Android Police

Articles Tagged:

data breach

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Samsung owns up to 'small' data breach, but recent Find My Mobile notification not to blameMysterious ‘1’ push notification was entirely unrelated

Samsung customers around the world were perplexed recently when a mysterious "1" notification appeared on phones. Within a day, The Register reported about a data breach involving a small group of account holders and linked it to the ‘1’ notification that almost all Galaxy device owners received. Samsung has now admitted to a "small" data breach but says the two events are unrelated.

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60

Slickwraps has been hacked, customer data is compromised (Update: Email notifications)Poor security has led to multiple breaches into Slickwraps databases

Slickwraps is one of the most well-known sellers of vinyl skins for computers, phones, tablets, game consoles, and other product categories. If you've ever bought something from Slickwraps (without PayPal or another similar service), now is the time to replace your credit card, because the company has suffered multiple data breaches impacting all customer data.

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24

Privacy scare leads Wyze to unpair all devices from Google Assistant and Alexa, you'll need to add them back (Update: Further responses)

Smart home appliance maker Wyze has responded to what it calls an "alleged" data breach against its production databases by logging all users out of their accounts and has strengthened security for its servers. Customers endured a lengthy reauthentication process as the company responded to a series of reports claiming that the company stored sensitive information about people's security cameras, local networks, and email addresses in exposed databases.

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2

Google is rolling out stolen password protection in Chrome 79

Google first introduced a Password Checkup Chrome extension this February to help you check if your login information had been breached, which it integrated with the password manager inside your Google Account in October. After testing this feature natively in the beta of its browser, the company is now rolling it out with the new stable version of Chrome 79. While it's at it, Google is also enhancing some phishing protection mechanisms.

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28

Leak exposes social profile info, phone numbers, and more for 1.2 billion people

In one of the biggest breaches in recent history, data from more than 1.2 billion individuals has been leaked online. It stems from a publicly available server which pulled its data from a pair of so-called data enrichment companies — People Data Labs and oxydata — that aggregate personal information on millions of individuals and sell it to customers. The firms in question can't explain how the data got there.

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12

T-Mobile prepaid customers have had personal data siphoned

If you're a T-Mobile prepaid customer and have just received an email from the carrier, you might want to read it instead of sending it straight to trash: the company said it has blocked off unauthorized access to some of its subscribers' private information and that notified customers may need to take action.

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30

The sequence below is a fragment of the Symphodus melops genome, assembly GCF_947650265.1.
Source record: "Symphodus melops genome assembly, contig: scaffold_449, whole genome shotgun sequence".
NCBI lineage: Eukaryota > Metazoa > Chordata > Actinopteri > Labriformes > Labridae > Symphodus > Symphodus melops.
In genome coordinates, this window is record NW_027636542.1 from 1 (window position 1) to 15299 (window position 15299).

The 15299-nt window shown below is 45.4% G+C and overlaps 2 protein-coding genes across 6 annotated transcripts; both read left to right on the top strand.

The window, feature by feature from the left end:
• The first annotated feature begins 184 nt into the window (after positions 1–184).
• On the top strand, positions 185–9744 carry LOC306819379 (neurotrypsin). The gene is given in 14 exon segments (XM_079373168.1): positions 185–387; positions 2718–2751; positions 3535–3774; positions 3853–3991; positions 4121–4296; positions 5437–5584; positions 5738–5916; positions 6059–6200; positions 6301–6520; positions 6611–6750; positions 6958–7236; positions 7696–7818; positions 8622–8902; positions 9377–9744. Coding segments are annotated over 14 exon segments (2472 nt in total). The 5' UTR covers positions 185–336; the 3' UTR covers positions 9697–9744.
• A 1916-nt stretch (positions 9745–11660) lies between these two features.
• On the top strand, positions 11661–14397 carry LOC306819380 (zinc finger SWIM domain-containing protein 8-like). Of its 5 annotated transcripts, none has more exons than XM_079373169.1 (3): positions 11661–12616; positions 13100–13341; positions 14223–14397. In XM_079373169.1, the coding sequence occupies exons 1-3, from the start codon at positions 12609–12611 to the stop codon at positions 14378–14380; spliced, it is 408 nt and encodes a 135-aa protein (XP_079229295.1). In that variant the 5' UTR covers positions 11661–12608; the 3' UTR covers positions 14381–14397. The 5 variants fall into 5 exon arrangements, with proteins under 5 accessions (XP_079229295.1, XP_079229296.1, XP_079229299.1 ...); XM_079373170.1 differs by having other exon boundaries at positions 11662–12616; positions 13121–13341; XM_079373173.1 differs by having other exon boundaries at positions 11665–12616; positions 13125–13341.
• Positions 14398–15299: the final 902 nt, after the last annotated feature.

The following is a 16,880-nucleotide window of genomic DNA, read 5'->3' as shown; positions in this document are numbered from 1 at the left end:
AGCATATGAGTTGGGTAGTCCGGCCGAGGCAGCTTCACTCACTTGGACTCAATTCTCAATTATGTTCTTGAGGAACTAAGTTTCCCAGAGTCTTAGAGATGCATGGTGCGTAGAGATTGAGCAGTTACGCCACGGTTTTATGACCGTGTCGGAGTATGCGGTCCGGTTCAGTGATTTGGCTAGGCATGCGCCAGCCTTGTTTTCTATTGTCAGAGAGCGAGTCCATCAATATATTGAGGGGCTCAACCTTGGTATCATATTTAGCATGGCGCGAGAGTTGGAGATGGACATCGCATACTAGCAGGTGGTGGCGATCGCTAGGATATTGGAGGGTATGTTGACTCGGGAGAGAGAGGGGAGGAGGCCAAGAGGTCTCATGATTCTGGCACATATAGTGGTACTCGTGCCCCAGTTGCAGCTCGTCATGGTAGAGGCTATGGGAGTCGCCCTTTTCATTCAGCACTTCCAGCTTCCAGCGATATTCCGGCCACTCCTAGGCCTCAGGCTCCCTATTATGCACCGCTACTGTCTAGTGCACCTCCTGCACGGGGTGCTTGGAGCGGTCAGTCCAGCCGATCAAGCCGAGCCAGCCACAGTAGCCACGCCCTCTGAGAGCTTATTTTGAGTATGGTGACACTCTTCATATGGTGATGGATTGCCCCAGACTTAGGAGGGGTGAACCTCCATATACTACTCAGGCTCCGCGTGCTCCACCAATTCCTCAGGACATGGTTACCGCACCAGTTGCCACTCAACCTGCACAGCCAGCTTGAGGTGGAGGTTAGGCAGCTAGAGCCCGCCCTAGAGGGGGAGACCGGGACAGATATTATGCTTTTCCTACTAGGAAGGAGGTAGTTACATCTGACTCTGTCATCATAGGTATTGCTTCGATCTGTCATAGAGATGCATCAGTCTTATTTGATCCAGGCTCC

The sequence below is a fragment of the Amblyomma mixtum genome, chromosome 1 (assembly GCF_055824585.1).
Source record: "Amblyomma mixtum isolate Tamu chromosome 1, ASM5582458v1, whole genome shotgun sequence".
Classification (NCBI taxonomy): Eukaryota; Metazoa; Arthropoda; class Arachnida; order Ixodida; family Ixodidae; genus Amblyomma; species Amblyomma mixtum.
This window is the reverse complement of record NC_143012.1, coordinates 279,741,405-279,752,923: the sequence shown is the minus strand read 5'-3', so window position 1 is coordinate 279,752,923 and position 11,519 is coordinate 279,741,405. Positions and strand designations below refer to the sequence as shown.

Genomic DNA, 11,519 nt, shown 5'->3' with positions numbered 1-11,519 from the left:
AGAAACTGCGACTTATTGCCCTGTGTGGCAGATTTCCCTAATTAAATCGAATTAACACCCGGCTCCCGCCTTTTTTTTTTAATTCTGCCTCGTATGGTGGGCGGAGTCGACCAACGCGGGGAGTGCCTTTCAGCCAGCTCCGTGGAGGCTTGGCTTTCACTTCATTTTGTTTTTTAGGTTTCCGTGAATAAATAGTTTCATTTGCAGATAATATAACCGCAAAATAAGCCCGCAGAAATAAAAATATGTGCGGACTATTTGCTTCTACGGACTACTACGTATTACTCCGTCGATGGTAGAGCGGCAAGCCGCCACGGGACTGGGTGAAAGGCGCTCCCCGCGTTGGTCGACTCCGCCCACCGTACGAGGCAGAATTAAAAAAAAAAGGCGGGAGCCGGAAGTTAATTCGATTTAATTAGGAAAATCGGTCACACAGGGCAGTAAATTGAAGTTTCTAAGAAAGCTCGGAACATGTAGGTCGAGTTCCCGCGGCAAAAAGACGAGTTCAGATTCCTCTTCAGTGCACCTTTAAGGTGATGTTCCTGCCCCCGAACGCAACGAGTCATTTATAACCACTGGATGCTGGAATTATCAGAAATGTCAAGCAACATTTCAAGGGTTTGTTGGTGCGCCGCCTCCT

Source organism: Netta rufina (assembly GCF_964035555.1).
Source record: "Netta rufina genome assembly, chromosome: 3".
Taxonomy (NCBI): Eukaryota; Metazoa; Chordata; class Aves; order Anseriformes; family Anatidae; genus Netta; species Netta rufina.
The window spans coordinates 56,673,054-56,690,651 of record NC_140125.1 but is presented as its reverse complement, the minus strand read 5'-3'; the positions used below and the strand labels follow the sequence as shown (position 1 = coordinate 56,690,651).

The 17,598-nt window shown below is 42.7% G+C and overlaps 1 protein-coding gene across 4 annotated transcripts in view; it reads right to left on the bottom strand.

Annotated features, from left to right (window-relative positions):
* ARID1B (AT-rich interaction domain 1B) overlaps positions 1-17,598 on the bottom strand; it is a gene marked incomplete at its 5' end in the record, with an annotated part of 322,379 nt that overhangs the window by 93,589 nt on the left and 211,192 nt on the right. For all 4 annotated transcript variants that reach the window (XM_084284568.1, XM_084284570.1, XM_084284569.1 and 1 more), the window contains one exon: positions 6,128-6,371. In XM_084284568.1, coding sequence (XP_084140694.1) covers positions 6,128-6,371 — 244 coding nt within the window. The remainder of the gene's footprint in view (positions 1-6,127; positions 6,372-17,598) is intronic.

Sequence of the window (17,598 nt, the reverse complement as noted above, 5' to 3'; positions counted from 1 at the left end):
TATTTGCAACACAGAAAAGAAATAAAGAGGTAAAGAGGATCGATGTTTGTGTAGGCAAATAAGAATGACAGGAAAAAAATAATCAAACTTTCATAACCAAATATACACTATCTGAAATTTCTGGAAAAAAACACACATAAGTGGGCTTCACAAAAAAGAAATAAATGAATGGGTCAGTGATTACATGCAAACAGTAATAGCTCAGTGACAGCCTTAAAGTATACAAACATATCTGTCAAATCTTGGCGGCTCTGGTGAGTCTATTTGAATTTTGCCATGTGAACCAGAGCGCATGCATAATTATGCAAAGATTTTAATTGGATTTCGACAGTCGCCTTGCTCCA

OnePlus accidentally leaked email addresses from its Shot on OnePlus app

OnePlus has a little-known feature bundled with its phones called "Shot on OnePlus." It's a way for people to show off the photos they take on their phones by making them available to other OP users as wallpapers. However, OnePlus reportedly designed its API in such a way that it's easy for someone to harvest email addresses from Shot on OnePlus.

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21

Amazon admits to customer data exposure but is exceedingly cagey on details

We're deep in the throes of Black Friday week, which one might imagine is generally the jolliest time of the year for Amazon. However, the massive global e-commerce platform has just revealed some less-than-jolly news: it "inadvertently disclosed" customer email addresses due to a "technical error."

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33

Phone tracking firms LocationSmart and Securus under fire for data breaches

Securus Technologies is a Texas-based company, specializing in providing and monitoring calls to prison inmates. Securus came into the spotlight earlier this month, when a former Missouri sheriff was found using the company's service to repeatedly track people without a warrant. The New York Times reports that between 2014 and 2017, former sheriff Cory Hutcheson used the service at least 11 times, allegedly tracking a judge and members of the State Highway Patrol.

Securus obtains tracking information through a company called LocationSmart, which in turn has agreements with most U.S. carriers. Earlier this month, Senator Ron Wyden of Oregon wrote a letter to various carriers asking them to independently verify that these requests are made lawfully.

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70

Ai.type keyboard app developer accidentally leaks personal data of 31 million users

Another week, another potentially serious data breach. The emails, phone numbers, and locations of 31 million users of Android keyboard app Ai.type have been compromised after the developer failed to secure the server on which the information was stored. Some 577 gigabytes of data is said to have been exposed, representing more than three quarters of the app's total userbase.

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